The government will set up a bureau responsible for coordinating and sharing the development of data resources. It will be as per a plan submitted to Parliament on Tuesday. 

This new financial regulator will completely replace the current banking and Insurance regulatory commission. It also brings the supervision of the country’s security sector into a body directly under the State Council. 

This China’s financial sector is overseen by the People’s Bank of China, CBIRC, CSRC, and the Financial Stability and Development Committee, having overall responsibility. 

Under this new plan, the CBIRC’s responsibility will be shifted to new administrations along with the functions of the central bank PBOC and securities regulator CSRC. 

Citigroup also said in a research note regulatory loopholes that multiple groups can be bridged by establishing a new body. In addition, the overlap of financial regulation at a local level should be reduced as well.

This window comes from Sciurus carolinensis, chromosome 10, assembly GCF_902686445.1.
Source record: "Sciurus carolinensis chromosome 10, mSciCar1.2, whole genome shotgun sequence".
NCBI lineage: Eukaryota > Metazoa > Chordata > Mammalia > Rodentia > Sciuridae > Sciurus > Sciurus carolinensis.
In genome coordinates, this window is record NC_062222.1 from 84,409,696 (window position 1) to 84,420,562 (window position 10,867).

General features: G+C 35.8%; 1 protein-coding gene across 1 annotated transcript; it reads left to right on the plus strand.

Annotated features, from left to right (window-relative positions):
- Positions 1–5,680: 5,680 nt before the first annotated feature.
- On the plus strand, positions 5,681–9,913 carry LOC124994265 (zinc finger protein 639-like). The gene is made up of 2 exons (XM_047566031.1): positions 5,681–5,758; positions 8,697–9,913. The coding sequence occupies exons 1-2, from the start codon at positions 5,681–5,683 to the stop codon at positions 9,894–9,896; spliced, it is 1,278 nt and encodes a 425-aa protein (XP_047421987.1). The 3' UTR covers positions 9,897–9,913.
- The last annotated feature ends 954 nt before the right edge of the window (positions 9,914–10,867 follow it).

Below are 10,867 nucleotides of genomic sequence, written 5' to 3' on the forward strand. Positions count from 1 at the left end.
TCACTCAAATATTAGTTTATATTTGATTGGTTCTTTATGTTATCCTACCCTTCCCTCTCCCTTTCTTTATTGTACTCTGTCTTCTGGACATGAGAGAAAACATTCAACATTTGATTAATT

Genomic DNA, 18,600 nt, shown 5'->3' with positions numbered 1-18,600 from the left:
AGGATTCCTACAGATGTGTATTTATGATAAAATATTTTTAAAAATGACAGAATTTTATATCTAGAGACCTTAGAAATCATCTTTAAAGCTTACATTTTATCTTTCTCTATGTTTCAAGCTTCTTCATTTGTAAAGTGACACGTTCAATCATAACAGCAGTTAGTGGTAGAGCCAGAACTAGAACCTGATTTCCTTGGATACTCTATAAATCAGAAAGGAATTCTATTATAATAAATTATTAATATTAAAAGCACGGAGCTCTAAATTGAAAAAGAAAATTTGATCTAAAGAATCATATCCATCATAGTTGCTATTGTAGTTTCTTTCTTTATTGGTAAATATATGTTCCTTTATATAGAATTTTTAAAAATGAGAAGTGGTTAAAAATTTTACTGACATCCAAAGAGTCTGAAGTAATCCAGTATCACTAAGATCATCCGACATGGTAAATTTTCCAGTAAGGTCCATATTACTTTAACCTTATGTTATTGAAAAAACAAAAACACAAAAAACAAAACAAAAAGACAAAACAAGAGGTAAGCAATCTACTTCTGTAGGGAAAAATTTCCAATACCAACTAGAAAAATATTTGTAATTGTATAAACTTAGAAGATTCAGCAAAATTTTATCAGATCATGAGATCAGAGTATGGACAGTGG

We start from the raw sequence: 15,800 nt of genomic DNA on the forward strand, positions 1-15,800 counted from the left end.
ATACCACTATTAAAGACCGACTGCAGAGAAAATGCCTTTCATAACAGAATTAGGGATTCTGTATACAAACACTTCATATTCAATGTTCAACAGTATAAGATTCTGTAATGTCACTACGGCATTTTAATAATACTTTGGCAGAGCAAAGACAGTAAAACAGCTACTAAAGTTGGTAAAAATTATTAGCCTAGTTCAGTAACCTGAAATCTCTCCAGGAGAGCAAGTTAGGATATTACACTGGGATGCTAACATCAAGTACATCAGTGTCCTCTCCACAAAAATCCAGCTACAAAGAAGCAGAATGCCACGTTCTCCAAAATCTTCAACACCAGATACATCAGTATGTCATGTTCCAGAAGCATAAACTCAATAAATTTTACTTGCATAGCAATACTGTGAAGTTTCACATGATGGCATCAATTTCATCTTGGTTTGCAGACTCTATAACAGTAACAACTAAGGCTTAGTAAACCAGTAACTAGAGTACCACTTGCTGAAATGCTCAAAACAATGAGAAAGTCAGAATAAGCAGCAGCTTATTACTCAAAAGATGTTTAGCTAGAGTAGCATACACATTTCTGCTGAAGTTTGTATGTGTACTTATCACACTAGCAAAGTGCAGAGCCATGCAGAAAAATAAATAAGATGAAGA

Strengthen Supervision

This new administration aims to strengthen institutional supervision and supervision of behavior and functions. The proposed plan also said that the supervision plan would be penetrating and continuous. 

Under the previous setup, the CBIRC combined the equivalent functions of the Comptroller of the currency and Federal Deposit Insurance Company in the US. 

Now all those functions are associated with the new bureau. CBIRC has the regulatory role taken back from PBOC and CSRC, which makes perfect sense for everyone.